Doctor insights on:
Acl Anterior Cruciate Ligament Injury
Knee hyperextension: The ACL may tear when certain movements of the knee place a great strain on the acl. Hyperextension of the knee, that is, if the knee is straightened more than 10 degrees beyond its normal fully straightened position, is a very common cause of an torn acl. This position of the knee forces the lower leg excessively forward in relation to the upper leg. Pivoting injuries of the knee with exc. ...Read moreSee 2 more doctor answers
Ligament injuries run the full spectrum from being sprained to being completely torn. Sprains are routinely graded as 1, 2 or 3. Grade 1 & 2 sprains represent ligaments that are intact, but not functioning normally either by causing pain with use (grade 1), or pain and mild looseness or laxity (grade 2). Grade 3 sprains are complete ...Read more
Giving way: Classically people describe a buckling, twisting, or giving way episode in the knee, with a popping feeling. Sometimes the pop is audible. Commonly there is swelling, limited ability to walk, and then associated stiffness+pain; as swelling goes down, pain will go away, but instability (wobbly/buckling) feeling with quick changes of direction persists; some people have minimal pain/swelling. ...Read more
Significant: Acl tear is a significant injury to the knee. It can significantly affect the function of the knee. Especially pivoting activities. Acl injury can occur in motor vehicle accidents, falls, and most commonly in sports. The acl can tear in an injury involving knee contact with someone or something or without any knee contact. Acl is generally fixed to restore the best possible function to your knee. ...Read moreSee 1 more doctor answer
Swelling/bone bruise: Initial pain after tearing your acl is due to 3 main reasons. 1) bleeding from the tear fills the knee exerting pressure on the capsule which is very sensitive to pressure. 2) the forces that cause the tear cause the femur and tibia to smack together leaving characteristic bone bruises in the femur and tibia. 3) additional injuries, most commonly meniscus tears can add to the pain of acl injury. ...Read moreSee 1 more doctor answer
Train neuromuscular: There is evidence to show that neuromuscular training including plyometrics, balance, and technique training, as well as heightened awareness of injury biomechanics, reduce the risk of serious injury in female athletes. What specific exericises, sequence, intensity and duration remains unknown. ...Read moreSee 1 more doctor answer
Most choose surgery: Sugical reconstruction is the most common treatment, although some will elect to only treat with physical thearpy. When pursuing surgery there are many graft options, but despite which one the surgeon may use the procedure includes putting tunnels in the bones of the knee and threading the graft through to replace the original ligament. Trying to reconnect the ends of the original lig doesn't work. ...Read moreSee 3 more doctor answers
How long does it take to recover from a anterior cruciate ligament (acl) injury and to be able to play sports?
Depends: There are many variables that will effect the time necessary to recover enough to return to sports including the graft used, fixation techniques and the biases of the surgeon. Because some studies suggest return to sports prior to 9 months post surgery may increase the risk of reinjury, i prefer to have my patients wait 9 months. That is not to say some athletes have been able to return quicker. ...Read moreSee 2 more doctor answers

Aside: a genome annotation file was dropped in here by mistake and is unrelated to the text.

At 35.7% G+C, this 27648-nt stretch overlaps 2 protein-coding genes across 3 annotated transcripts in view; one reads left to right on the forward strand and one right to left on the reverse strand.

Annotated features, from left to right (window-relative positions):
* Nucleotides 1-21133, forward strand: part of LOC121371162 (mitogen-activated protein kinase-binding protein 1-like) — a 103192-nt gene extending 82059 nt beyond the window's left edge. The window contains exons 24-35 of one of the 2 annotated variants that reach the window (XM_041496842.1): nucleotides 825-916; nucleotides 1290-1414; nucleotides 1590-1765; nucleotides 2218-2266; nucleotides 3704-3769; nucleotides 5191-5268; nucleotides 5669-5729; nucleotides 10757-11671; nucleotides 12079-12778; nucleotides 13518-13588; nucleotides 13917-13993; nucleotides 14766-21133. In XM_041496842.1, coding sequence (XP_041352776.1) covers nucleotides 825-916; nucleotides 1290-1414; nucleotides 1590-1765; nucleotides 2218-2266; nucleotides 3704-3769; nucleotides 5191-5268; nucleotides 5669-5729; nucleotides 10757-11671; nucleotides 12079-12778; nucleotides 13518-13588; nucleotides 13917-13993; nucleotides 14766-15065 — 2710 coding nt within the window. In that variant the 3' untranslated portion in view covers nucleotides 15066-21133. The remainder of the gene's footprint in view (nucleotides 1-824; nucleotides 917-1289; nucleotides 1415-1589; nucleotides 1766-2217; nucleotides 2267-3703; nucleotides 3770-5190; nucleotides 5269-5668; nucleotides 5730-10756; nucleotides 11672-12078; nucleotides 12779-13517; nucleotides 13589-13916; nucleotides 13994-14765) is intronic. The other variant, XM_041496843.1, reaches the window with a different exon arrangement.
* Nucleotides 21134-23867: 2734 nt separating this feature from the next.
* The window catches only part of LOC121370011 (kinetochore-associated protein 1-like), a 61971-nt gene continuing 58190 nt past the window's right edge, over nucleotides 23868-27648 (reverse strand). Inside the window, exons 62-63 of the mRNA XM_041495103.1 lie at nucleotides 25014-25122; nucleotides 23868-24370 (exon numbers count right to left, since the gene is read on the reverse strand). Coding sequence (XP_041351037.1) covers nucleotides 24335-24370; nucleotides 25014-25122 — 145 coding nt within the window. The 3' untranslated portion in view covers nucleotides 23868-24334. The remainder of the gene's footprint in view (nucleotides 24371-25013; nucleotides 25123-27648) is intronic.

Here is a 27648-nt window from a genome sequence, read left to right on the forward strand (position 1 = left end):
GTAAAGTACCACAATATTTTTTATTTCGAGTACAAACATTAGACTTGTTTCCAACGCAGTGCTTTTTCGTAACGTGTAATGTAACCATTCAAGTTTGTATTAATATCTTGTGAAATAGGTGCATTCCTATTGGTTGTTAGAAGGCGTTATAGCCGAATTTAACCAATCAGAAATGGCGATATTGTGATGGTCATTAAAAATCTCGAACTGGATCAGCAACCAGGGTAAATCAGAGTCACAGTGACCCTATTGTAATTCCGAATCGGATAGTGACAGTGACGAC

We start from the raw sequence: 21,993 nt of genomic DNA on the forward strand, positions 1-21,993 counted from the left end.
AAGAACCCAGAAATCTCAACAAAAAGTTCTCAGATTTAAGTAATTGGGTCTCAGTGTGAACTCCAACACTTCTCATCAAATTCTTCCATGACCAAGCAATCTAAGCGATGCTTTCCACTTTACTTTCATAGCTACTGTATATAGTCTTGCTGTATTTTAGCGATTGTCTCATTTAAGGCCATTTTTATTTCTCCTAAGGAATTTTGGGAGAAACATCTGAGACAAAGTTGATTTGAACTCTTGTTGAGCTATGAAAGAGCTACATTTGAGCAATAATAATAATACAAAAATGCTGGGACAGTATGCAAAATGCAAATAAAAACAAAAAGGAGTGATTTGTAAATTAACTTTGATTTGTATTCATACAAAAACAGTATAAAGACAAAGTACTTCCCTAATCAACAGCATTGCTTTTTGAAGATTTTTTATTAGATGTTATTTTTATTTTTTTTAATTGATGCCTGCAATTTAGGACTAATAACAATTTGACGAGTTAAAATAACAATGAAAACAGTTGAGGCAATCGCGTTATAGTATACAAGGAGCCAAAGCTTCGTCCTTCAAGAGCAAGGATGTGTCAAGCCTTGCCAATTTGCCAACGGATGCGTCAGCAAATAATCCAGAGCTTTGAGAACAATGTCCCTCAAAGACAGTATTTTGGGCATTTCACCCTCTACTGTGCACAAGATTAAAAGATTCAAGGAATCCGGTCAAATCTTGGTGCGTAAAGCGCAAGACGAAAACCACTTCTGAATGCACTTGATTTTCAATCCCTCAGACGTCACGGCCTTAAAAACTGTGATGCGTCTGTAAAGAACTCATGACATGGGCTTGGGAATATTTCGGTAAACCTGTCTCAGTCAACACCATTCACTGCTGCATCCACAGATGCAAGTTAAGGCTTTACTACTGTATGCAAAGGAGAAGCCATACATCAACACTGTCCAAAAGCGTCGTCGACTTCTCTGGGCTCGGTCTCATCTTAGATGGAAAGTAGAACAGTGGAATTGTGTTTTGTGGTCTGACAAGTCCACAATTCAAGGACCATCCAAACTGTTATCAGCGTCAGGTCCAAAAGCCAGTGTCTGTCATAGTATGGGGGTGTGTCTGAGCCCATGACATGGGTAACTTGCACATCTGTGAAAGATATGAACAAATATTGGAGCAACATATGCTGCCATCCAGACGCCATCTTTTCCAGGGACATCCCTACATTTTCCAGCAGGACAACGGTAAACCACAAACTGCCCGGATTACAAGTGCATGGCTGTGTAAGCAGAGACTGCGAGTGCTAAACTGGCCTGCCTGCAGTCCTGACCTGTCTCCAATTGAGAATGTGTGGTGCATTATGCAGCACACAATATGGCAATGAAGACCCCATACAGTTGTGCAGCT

PE and MRI: The first step is checking for an acl injury is talking to the patient about their injury and doing a good physical exam of the knee (pe). At this point, most skilled doctors will have a strong suspicion that the acl is torn. X-rays are usually done to make sure there isn't a bad bone injury. Often a MRI is obtained to confirm the diagnosis and look for other, associated injuries. ...Read more
Instability: The hallmark of an acl deficient knee is instability or giving way of the knee with higher level activities involving cutting, jumping, pivoting, etc. Some individuals may experience this with routine day to day activities. The initial injury is often described as feeling a "pop" in the knee and followed by development of considerable swelling and variable pain. ...Read moreSee 2 more doctor answers
Diagnose the problem: Early and treat it properly.Get a more detailed answer ›
Difficulty: One can have pain with walking and especially going up and down steps. There may be decrease in range of motion, swelling, effusion. There may also be locking of knee and giving out of knee. ...Read more
Depends: In general it leads to instability of the knee when completely torn and should be repaired or braced to avoid furthervinjury to other structures in her knee. If only the posterior bundle is injured, however, the knee remains stable. The most important factor is her age. If she is past maturity above applies, otherwise she may respond to primary repair. ...Read moreSee 1 more doctor answer
Pain, swelling: The majority of ACL tears are noncontact injuries. The classic history is when a person plants and twists a leg, or rapidly changes directions and then hears or feels a pop in the knee. Initial pain tends to be severe, but in some, only lasts a few minutes. Swelling tends to occur within the first hour and most limp for days to weeks. The knee then often gives out or buckles, signs of instability. ...Read moreSee 1 more doctor answer
ACL Reconstruction: Yes, you can still have an acl reconstruction. Acl tears do not heal on their own & having it replaced can help you maintain a healthy/ active lifestyle in the years to come. The acl is a major knee stabalizer, and can provide security to your knee that may prevent further damage to nearby tendons, ligaments, muscles, articular cartilage, meniscus, & bones when compared to a "loose knee" ...Read more